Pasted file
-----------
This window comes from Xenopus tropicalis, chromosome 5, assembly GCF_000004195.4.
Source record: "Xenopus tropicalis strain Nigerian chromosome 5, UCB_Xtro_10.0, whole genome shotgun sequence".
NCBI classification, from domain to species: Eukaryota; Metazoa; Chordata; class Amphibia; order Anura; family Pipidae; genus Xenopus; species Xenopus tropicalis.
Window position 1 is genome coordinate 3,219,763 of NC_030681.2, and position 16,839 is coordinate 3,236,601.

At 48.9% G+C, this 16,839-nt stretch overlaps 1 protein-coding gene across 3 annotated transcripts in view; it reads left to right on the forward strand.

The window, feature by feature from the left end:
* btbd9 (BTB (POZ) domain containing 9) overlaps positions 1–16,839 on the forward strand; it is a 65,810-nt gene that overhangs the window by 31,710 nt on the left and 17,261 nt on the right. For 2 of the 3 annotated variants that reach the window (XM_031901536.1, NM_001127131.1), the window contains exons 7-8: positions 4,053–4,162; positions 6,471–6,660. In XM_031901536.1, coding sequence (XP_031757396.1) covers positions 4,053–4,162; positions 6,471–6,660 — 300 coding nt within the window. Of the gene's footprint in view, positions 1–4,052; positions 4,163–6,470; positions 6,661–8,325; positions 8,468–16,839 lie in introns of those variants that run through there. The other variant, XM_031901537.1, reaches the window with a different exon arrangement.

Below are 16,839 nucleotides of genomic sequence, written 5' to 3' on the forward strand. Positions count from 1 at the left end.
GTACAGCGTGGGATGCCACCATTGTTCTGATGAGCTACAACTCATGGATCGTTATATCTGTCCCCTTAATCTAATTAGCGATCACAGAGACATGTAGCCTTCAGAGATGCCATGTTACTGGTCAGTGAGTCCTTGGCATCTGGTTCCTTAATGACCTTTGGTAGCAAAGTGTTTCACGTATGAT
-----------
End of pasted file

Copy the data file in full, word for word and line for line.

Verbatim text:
This window comes from Xenopus tropicalis, chromosome 5, assembly GCF_000004195.4.
Source record: "Xenopus tropicalis strain Nigerian chromosome 5, UCB_Xtro_10.0, whole genome shotgun sequence".
NCBI classification, from domain to species: Eukaryota; Metazoa; Chordata; class Amphibia; order Anura; family Pipidae; genus Xenopus; species Xenopus tropicalis.
Window position 1 is genome coordinate 3,219,763 of NC_030681.2, and position 16,839 is coordinate 3,236,601.

At 48.9% G+C, this 16,839-nt stretch overlaps 1 protein-coding gene across 3 annotated transcripts in view; it reads left to right on the forward strand.

The window, feature by feature from the left end:
* btbd9 (BTB (POZ) domain containing 9) overlaps positions 1–16,839 on the forward strand; it is a 65,810-nt gene that overhangs the window by 31,710 nt on the left and 17,261 nt on the right. For 2 of the 3 annotated variants that reach the window (XM_031901536.1, NM_001127131.1), the window contains exons 7-8: positions 4,053–4,162; positions 6,471–6,660. In XM_031901536.1, coding sequence (XP_031757396.1) covers positions 4,053–4,162; positions 6,471–6,660 — 300 coding nt within the window. Of the gene's footprint in view, positions 1–4,052; positions 4,163–6,470; positions 6,661–8,325; positions 8,468–16,839 lie in introns of those variants that run through there. The other variant, XM_031901537.1, reaches the window with a different exon arrangement.

Below are 16,839 nucleotides of genomic sequence, written 5' to 3' on the forward strand. Positions count from 1 at the left end.
GTACAGCGTGGGATGCCACCATTGTTCTGATGAGCTACAACTCATGGATCGTTATATCTGTCCCCTTAATCTAATTAGCGATCACAGAGACATGTAGCCTTCAGAGATGCCATGTTACTGGTCAGTGAGTCCTTGGCATCTGGTTCCTTAATGACCTTTGGTAGCAAAGTGTTTCACGTATGAT